Hibernian and Montgomery Halls

76 Prince St.
New York City

Hibernian and Montgomery Halls

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Hibernian Hall at #42 and Montgomery Hall at #76 provided a variety of organizations with meeting rooms. When the number of Irish in the City increased, the societies grew in number. Such organizations not only buried the dead but also paid out sick benefits and a form or life insurance. Also headquartered in the halls were the volunteer militia companies popular amount Irishmen who, as "aliens," were rejected by the native militia. By the time of the Civil War, the "alien" militia-men had become acceptable. The Irish regiments compiled an imposing records during the Civil War. When the South seceded, the Irish took up the cause on Unionism and the Irish fought on the battlefields of war. The Irish of the City fearing that freed slaves would compete with them for the same jobs that had.

The historic research contained in this Open Green Map is from the book: "Six Heritage Tours of the Lower East Side" by Ruth Limmer, in collaboration with NYC's Lower East Side Tenement Museum.

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Comments (1)

"The Irish of the City fearing that freed slaves would compete with them for the same jobs that had."

Whaaa??? One can guess what this sentence fragment was on about, and that it was cut-and-pasted from some unreliable source, and never proofread.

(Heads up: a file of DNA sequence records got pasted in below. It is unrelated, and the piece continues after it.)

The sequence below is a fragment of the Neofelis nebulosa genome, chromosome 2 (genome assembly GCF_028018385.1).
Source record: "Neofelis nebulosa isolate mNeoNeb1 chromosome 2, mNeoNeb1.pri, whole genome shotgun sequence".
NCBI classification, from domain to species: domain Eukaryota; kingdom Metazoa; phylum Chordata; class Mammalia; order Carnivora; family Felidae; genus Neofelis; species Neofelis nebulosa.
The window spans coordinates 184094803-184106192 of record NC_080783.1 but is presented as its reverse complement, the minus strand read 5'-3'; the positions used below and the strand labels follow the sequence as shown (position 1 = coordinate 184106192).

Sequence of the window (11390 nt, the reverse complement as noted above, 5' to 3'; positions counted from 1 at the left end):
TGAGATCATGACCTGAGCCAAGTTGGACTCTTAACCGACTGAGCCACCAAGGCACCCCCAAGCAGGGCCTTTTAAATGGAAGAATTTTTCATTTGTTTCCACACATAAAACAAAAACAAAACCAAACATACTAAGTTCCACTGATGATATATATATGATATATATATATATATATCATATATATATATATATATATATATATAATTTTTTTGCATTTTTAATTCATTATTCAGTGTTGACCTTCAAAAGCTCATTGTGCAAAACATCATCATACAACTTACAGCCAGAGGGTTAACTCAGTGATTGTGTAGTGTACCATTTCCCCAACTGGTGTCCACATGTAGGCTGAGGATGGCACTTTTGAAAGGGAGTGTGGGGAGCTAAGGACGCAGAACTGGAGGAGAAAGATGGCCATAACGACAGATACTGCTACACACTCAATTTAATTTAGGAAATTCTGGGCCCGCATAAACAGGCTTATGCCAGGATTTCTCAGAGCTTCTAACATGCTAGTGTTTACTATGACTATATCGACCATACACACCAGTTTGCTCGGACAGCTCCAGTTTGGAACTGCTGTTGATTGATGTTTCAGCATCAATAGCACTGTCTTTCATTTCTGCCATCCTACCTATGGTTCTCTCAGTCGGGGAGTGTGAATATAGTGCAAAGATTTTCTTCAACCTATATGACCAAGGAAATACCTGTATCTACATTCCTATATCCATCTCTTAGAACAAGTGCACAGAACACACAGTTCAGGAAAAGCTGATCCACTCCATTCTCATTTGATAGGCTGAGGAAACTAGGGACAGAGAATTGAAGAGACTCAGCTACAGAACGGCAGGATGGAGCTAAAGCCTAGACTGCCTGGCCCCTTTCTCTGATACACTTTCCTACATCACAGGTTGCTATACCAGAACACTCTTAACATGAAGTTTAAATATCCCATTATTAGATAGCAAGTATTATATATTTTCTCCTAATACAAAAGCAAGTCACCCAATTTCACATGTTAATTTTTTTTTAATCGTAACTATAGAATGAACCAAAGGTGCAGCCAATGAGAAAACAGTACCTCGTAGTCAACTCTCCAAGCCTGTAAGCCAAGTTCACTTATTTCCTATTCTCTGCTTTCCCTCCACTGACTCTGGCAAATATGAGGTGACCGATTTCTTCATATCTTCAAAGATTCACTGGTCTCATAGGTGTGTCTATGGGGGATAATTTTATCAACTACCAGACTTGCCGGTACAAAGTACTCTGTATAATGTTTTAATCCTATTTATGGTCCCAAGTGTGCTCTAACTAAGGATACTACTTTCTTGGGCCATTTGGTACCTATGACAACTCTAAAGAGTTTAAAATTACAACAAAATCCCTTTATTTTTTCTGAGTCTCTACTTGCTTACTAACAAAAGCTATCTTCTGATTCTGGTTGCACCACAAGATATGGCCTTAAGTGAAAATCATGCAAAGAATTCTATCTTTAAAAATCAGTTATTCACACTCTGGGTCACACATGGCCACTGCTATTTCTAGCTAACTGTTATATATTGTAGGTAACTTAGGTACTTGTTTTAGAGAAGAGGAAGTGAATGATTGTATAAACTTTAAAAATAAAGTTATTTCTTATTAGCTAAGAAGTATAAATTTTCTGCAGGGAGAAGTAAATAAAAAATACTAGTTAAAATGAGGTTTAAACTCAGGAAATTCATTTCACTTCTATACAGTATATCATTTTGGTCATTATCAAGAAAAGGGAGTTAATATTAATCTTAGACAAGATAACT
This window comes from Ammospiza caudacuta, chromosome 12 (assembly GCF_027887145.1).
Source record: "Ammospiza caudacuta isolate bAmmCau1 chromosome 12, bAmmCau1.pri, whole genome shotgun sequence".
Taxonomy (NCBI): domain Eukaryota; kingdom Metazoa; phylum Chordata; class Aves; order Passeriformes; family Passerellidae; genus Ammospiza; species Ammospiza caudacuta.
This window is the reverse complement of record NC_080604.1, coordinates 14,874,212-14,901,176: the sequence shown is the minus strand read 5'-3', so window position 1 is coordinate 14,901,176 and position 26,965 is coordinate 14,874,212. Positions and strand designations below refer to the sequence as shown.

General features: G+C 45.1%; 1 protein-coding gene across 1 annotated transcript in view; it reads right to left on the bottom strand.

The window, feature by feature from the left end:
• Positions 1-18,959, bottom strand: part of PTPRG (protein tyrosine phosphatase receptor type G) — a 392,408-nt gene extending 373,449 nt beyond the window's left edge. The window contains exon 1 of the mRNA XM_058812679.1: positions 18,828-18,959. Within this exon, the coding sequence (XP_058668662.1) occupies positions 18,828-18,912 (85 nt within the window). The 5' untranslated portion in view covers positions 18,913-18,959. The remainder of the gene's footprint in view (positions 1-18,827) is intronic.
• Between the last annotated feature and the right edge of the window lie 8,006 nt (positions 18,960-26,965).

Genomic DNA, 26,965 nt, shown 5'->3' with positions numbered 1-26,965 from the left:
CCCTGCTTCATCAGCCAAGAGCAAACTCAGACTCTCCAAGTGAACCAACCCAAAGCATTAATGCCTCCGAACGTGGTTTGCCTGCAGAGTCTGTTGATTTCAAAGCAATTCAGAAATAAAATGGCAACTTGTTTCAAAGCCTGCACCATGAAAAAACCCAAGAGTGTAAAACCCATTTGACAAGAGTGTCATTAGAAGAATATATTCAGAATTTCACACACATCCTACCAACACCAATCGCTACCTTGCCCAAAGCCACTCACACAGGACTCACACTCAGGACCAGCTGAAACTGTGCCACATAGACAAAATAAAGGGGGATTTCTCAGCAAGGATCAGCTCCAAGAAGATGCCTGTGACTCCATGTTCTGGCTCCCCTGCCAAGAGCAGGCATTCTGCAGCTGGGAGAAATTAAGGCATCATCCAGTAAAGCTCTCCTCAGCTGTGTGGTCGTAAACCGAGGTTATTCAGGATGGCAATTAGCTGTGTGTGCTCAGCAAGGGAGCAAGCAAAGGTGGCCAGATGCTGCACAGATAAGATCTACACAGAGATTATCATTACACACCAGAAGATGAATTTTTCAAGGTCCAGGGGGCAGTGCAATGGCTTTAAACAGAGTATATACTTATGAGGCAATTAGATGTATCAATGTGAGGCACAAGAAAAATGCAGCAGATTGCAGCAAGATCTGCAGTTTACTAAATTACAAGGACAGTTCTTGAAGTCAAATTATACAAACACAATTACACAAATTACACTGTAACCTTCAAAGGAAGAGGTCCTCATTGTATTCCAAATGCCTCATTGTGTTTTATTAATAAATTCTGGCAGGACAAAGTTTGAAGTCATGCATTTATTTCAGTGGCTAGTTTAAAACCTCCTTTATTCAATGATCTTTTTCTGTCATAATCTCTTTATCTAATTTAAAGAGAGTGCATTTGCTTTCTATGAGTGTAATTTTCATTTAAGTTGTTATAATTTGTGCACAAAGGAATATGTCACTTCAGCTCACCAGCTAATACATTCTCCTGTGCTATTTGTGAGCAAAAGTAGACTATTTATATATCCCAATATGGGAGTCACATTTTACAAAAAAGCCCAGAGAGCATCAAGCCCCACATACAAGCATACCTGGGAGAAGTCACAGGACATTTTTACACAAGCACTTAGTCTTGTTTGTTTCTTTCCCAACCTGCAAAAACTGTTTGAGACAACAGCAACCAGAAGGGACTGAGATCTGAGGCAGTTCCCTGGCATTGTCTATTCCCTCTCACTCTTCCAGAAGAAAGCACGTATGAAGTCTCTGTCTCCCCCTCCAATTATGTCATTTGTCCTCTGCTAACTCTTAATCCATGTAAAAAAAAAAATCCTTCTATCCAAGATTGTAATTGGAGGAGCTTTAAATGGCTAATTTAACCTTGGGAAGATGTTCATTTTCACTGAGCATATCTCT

Anyway, there was no competition between "Irish" and "freed slaves" in New York. That is a myth. The historical writer Adrian Cook investigated that legend some years ago and discovered that it never happened. Curiously, a few blacks in New York were replaced with immigrant Germans in the 1850s (because they would work harder for less money). That is the only instance remotely resembling your suggestion.

MS Van Vliet
mvv [AT] nbnm [DOT] net

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"The Irish of the City fearing that freed slaves would compete with them for the same jobs that had."

Whaaa??? One can guess what this sentence fragment was on about, and that it was cut-and-pasted from some unreliable source, and never proofread.

Anyway, there was no competition between "Irish" and "freed slaves" in New York. That is a myth. The historical writer Adrian Cook investigated that legend some years ago and discovered that it never happened. Curiously, a few blacks in New York were replaced with immigrant Germans in the 1850s (because they would work harder for less money). That is the only instance remotely resembling your suggestion.

MS Van Vliet
mvv [AT] nbnm [DOT] net

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